the sensation of plucking

I have recently started electrolysis for hair on the upper lip and chin. I think I have found a good electrologist – she’s been practicing for 35 years and was even an examiner for the state’s certification process; she has given me accurate information (according to the information I’ve garnered here); I’ve had very little irritation or scabbing following the procedure.

I only have two concerns:

  1. I definitely feel the sensation of plucking on occasion. She acknowledged that it might feel like she’s plucking some of the more difficult hairs, but she doesn’t want to use too much power to cause pain/scabs.

  2. she doesn’t wear gloves because she uses her fingertips to feel for hairs she cannot see.

Curious to get some feedback from some of the professionals here.

Resident iconoclast here:

Don’t fret about a little tweeze now and then. I’d “go” with the 35 years of experience.

Gloves: if she washes her hands properly there is no gigantic concern. I wear gloves but sometimes they get in the way. Remember, electrologists wore no gloves for about 100 years and there are no reports of infection from the practice. There have been studies that illustrate that the type of (non-sterile) gloves we wear have bacteria on them. (Only true surgical gloves are sterile — but, we seriously don’t need those!) Still, wear the damned gloves!

The BIG push for gloves happened with the AIDS scare (I’m still scared). We now know that contracting HIV is actually pretty difficult. Even an accidental hypodermic needle stick from an infected patient has a low risk (I think about 7%, and that’s from a blood test.) An accidental electrolysis needle stick probably has a nearly zero risk.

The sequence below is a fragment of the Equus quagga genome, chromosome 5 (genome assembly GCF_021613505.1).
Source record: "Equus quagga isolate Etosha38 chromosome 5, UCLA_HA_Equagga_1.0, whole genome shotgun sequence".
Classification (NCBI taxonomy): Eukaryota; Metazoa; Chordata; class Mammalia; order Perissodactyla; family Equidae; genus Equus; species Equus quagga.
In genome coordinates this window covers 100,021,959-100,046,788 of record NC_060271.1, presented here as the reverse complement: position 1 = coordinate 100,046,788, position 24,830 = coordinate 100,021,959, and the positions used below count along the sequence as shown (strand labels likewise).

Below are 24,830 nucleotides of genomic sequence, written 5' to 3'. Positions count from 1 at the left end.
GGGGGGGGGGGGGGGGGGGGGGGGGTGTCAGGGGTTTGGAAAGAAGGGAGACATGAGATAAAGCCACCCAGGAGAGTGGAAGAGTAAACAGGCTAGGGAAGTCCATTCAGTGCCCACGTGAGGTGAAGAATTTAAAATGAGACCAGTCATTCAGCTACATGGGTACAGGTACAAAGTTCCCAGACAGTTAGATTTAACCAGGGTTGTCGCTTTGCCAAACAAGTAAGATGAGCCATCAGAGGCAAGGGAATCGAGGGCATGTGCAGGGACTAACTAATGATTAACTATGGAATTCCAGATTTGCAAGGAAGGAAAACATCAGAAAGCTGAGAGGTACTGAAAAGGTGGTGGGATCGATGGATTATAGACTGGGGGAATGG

The best way to avoid these types of diseases? Never get on the table with the client!

Fine upper lip hairs often have very shallow follicles plus the root sheath is larger than the follicle opening. For that reason, the extraction of the hair can be felt more than the current application. (This is where changing the length of time between pulses can make a huge difference.) …but not everyone utilizes this and they still provide excellent results. Then there is that difference between plucking and traction…Kay Lasker would say not to be concerned…

Regarding the use of gloves: I’ve read most of the states regulations for electrology and interpretations can vary, but most state that wearing gloves is mandatory. Unlicensed states, obviously, have no recommendations… Most electrologists develop that sense of touch with the gloves and “ihatebodyhair” made a really good point about the lighting and magnification. There is a rule I follow…if it’s wet and it’s not mine - I don’t touch it. Wearing gloves is the right thing to do, but many of us practiced without gloves for years and there were no endemic infections.

I hated wearing gloves at first, but I adjusted just fine. I like the extra protection and the client feels secure with a barrier, as well.

I am with Michael here.

Wearing gloves is a great way to add expenses to your practice, but the additional benefit over well practiced surgical hand washing techniques is minimal. In this hyperbolic fear saturated society, wearing gloves is a great way to market your business with the theatrical show of infection control standards, but the empirical results are in the low percentages. Of course, that would be small consolation to the one out of a million person who WOULD get something, but that person’s compromised immune system would likely get something from the gloves as well in the correct situation.

Have you noticed that toll takers are now wearing disposable gloves? Great way to add expenses to a job that doesn’t even have a dress code.

Do I wear gloves? Sure I do. It minimized the amount of time I might have to rewash my hands during a day when I am working on one client for 6 to 10 hours, but if I were doing 12 cookie duster mustaches spaced 15 minutes apart, hand washing would work just fine. Thankfully, the powder free vinyl and nitrile gloves have a good feel through them, unlike rubber which has little to no feel through them.

Thank you all for the feedback. I tend to worry about every little thing so it’s nice to get some reassurance about the plucking.

As far as the gloves, well I guess I have something to think about. I suppose I could ask her to wear them. Seems to me they would be as much for her protection as mine.